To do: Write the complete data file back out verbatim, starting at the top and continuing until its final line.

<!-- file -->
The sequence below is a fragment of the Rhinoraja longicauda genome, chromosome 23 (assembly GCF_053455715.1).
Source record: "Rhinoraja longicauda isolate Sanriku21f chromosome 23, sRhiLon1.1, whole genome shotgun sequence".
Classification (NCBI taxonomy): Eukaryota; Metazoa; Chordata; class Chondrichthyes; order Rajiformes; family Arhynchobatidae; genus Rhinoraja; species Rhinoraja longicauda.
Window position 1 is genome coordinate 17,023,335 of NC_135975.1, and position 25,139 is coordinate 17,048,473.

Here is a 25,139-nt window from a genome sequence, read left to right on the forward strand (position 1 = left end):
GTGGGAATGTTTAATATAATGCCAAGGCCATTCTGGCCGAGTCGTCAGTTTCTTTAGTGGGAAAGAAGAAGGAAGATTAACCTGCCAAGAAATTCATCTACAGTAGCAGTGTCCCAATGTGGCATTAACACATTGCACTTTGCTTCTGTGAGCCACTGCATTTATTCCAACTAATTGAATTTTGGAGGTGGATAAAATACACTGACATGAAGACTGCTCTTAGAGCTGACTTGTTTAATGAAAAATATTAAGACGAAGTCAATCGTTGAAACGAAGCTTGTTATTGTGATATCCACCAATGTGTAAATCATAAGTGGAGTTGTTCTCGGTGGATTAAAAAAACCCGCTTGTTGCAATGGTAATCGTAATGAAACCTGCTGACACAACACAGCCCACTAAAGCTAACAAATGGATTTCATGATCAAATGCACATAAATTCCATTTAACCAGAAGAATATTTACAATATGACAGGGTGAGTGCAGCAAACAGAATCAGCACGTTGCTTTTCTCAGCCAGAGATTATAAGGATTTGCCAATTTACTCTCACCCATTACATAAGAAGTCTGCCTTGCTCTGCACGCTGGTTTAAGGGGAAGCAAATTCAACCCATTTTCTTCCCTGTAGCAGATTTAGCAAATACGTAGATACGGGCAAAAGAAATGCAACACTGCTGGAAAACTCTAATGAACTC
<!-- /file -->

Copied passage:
The sequence below is a fragment of the Rhinoraja longicauda genome, chromosome 23 (assembly GCF_053455715.1).
Source record: "Rhinoraja longicauda isolate Sanriku21f chromosome 23, sRhiLon1.1, whole genome shotgun sequence".
Classification (NCBI taxonomy): Eukaryota; Metazoa; Chordata; class Chondrichthyes; order Rajiformes; family Arhynchobatidae; genus Rhinoraja; species Rhinoraja longicauda.
Window position 1 is genome coordinate 17,023,335 of NC_135975.1, and position 25,139 is coordinate 17,048,473.

Here is a 25,139-nt window from a genome sequence, read left to right on the forward strand (position 1 = left end):
GTGGGAATGTTTAATATAATGCCAAGGCCATTCTGGCCGAGTCGTCAGTTTCTTTAGTGGGAAAGAAGAAGGAAGATTAACCTGCCAAGAAATTCATCTACAGTAGCAGTGTCCCAATGTGGCATTAACACATTGCACTTTGCTTCTGTGAGCCACTGCATTTATTCCAACTAATTGAATTTTGGAGGTGGATAAAATACACTGACATGAAGACTGCTCTTAGAGCTGACTTGTTTAATGAAAAATATTAAGACGAAGTCAATCGTTGAAACGAAGCTTGTTATTGTGATATCCACCAATGTGTAAATCATAAGTGGAGTTGTTCTCGGTGGATTAAAAAAACCCGCTTGTTGCAATGGTAATCGTAATGAAACCTGCTGACACAACACAGCCCACTAAAGCTAACAAATGGATTTCATGATCAAATGCACATAAATTCCATTTAACCAGAAGAATATTTACAATATGACAGGGTGAGTGCAGCAAACAGAATCAGCACGTTGCTTTTCTCAGCCAGAGATTATAAGGATTTGCCAATTTACTCTCACCCATTACATAAGAAGTCTGCCTTGCTCTGCACGCTGGTTTAAGGGGAAGCAAATTCAACCCATTTTCTTCCCTGTAGCAGATTTAGCAAATACGTAGATACGGGCAAAAGAAATGCAACACTGCTGGAAAACTCTAATGAACTC